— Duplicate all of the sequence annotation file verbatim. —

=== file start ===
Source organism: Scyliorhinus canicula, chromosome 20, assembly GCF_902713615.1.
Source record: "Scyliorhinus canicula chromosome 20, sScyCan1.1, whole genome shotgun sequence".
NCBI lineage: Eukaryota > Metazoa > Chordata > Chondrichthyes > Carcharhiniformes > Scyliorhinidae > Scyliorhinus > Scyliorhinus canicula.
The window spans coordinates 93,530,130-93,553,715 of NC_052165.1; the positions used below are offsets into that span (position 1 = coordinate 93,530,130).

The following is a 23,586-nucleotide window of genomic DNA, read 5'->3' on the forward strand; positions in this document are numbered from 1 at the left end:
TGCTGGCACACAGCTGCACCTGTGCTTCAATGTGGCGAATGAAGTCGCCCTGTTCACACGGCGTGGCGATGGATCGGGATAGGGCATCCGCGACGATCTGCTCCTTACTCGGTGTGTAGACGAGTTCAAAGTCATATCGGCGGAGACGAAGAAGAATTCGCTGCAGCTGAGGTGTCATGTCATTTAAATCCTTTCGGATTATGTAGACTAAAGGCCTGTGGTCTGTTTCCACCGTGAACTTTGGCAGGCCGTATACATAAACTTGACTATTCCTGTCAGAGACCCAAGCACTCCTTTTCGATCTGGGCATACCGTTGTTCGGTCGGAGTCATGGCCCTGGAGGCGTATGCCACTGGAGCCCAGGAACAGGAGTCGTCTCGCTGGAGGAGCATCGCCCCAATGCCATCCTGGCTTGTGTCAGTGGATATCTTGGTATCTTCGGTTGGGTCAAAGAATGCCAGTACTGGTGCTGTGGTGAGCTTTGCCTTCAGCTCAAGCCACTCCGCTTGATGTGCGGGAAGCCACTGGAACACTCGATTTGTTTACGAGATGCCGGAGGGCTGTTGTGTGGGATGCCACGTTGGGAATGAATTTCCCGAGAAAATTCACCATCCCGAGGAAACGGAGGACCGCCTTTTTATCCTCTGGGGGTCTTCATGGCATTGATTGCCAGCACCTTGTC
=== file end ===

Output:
Source organism: Scyliorhinus canicula, chromosome 20, assembly GCF_902713615.1.
Source record: "Scyliorhinus canicula chromosome 20, sScyCan1.1, whole genome shotgun sequence".
NCBI lineage: Eukaryota > Metazoa > Chordata > Chondrichthyes > Carcharhiniformes > Scyliorhinidae > Scyliorhinus > Scyliorhinus canicula.
The window spans coordinates 93,530,130-93,553,715 of NC_052165.1; the positions used below are offsets into that span (position 1 = coordinate 93,530,130).

The following is a 23,586-nucleotide window of genomic DNA, read 5'->3' on the forward strand; positions in this document are numbered from 1 at the left end:
TGCTGGCACACAGCTGCACCTGTGCTTCAATGTGGCGAATGAAGTCGCCCTGTTCACACGGCGTGGCGATGGATCGGGATAGGGCATCCGCGACGATCTGCTCCTTACTCGGTGTGTAGACGAGTTCAAAGTCATATCGGCGGAGACGAAGAAGAATTCGCTGCAGCTGAGGTGTCATGTCATTTAAATCCTTTCGGATTATGTAGACTAAAGGCCTGTGGTCTGTTTCCACCGTGAACTTTGGCAGGCCGTATACATAAACTTGACTATTCCTGTCAGAGACCCAAGCACTCCTTTTCGATCTGGGCATACCGTTGTTCGGTCGGAGTCATGGCCCTGGAGGCGTATGCCACTGGAGCCCAGGAACAGGAGTCGTCTCGCTGGAGGAGCATCGCCCCAATGCCATCCTGGCTTGTGTCAGTGGATATCTTGGTATCTTCGGTTGGGTCAAAGAATGCCAGTACTGGTGCTGTGGTGAGCTTTGCCTTCAGCTCAAGCCACTCCGCTTGATGTGCGGGAAGCCACTGGAACACTCGATTTGTTTACGAGATGCCGGAGGGCTGTTGTGTGGGATGCCACGTTGGGAATGAATTTCCCGAGAAAATTCACCATCCCGAGGAAACGGAGGACCGCCTTTTTATCCTCTGGGGGTCTTCATGGCATTGATTGCCAGCACCTTGTC